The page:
Massive Open Online Course ("MOOC") instructors (i.e. NUS edX instructors) DO NOT have the same copyright protections as instructors teaching internal NUS courses for NUS Staff and Students. MOOC instructors must take extra precaution when creating syllabus materials.
The aim of this section is to educate MOOC instructors about copyright and open education resources to use in course content. If your course is one taught in a traditional ‘closed’ fashion, where copies of readings made for students may have been made under a license or copyright exception, this section may be relevant to you.
MOOCs have a wider audience. Potentially anyone with an internet connection can register and gain to MOOC content. MOOCs therefore distribute course materials at a scale unprecedented for face-to-face courses. Due to their open nature, the risk of mass infringement is greater:-
As it is difficult to apply the fair dealing exception in the MOOC context, the recommended approach is to either:-
Recommended workflow below:-
See also: Copyright Clearance for MOOCs at NTU here.
Making your own Content. It is best to create your own original content. Remember that you may need permission from the publisher to use even your own manuscript in your MOOC. Check the author-publisher agreement you signed to determine if the publisher owns the copyright to your work.
Permissions requests must be made for each specific use - if you have permission to use an article in your internal NUS course, this does not mean you have permission to use it in the MOOC. Permission must be sought for the specific use in MOOC. (source: NUS Office of Legal Affairs, Copyright Guidelines for Massive Open Online Courses)
Hyperlinking in MOOCs
Not all hyperlinking activity is recommended:
Drawbacks to Hyperlinking in MOOCs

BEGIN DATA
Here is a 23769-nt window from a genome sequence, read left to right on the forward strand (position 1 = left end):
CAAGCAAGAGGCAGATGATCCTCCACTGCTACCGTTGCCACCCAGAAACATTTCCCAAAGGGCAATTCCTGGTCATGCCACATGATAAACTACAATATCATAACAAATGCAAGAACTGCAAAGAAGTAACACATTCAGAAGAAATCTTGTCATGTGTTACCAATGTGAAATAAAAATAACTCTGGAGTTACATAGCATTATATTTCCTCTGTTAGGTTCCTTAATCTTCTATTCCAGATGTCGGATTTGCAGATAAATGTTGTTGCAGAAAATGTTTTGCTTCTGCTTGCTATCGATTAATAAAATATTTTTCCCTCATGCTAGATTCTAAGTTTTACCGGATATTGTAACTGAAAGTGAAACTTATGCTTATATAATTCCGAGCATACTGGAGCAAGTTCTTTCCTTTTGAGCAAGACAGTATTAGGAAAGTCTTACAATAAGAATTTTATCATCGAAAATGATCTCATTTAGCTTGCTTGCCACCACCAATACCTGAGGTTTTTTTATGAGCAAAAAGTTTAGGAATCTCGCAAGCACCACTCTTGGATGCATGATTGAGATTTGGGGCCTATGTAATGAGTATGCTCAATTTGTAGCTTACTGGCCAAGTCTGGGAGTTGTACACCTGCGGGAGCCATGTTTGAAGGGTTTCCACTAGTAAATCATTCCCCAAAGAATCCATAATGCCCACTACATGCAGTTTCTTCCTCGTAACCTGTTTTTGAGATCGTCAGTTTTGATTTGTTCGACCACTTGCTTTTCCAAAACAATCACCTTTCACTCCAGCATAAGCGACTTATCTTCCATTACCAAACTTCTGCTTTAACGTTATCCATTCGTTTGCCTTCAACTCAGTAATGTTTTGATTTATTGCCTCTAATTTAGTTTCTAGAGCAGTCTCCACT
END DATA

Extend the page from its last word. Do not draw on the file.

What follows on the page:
Precautions to take with external websites:
Smith, K.L., & Fowler, L (2013). Drawing the Blueprint as we build: Setting up a Library-based Copyright & Permissions service for MOOCs.
For more information, please refer to our page on Creative Commons and Open Resources.
OERs. Fortunately, many 3rd party copyright resources can be accessed directly by students, and by members of the public, without any unauthorized copying taking place and therefore without infringing copyright. You may find such materials in Open Educational Resources (OERs).
Hyperlinking OERs. It is also safer to hyperlink OERs than upload materials as content uploaded may be potentially infringing. Just because OER may be downloaded for free does not mean that they may be uploaded. It is always good practice to check the terms and conditions of use of the website concerned, to see if this is allowed.
Obtaining Permission. If you are unable to find substitute materials in OER sites, you may seek to get permission, but it is not always possible to contact rights holders or pay the fees requested. It can also take a considerable time to seek permission.
For steps to seeking permission and sample permission refer to the page in this guide on seeking copyright permission.
Attribution. Even after obtaining permission to use, you should always make attribution to the source. Some guides to assist you:
Please also refer to this page on Creative Commons and Open Resources.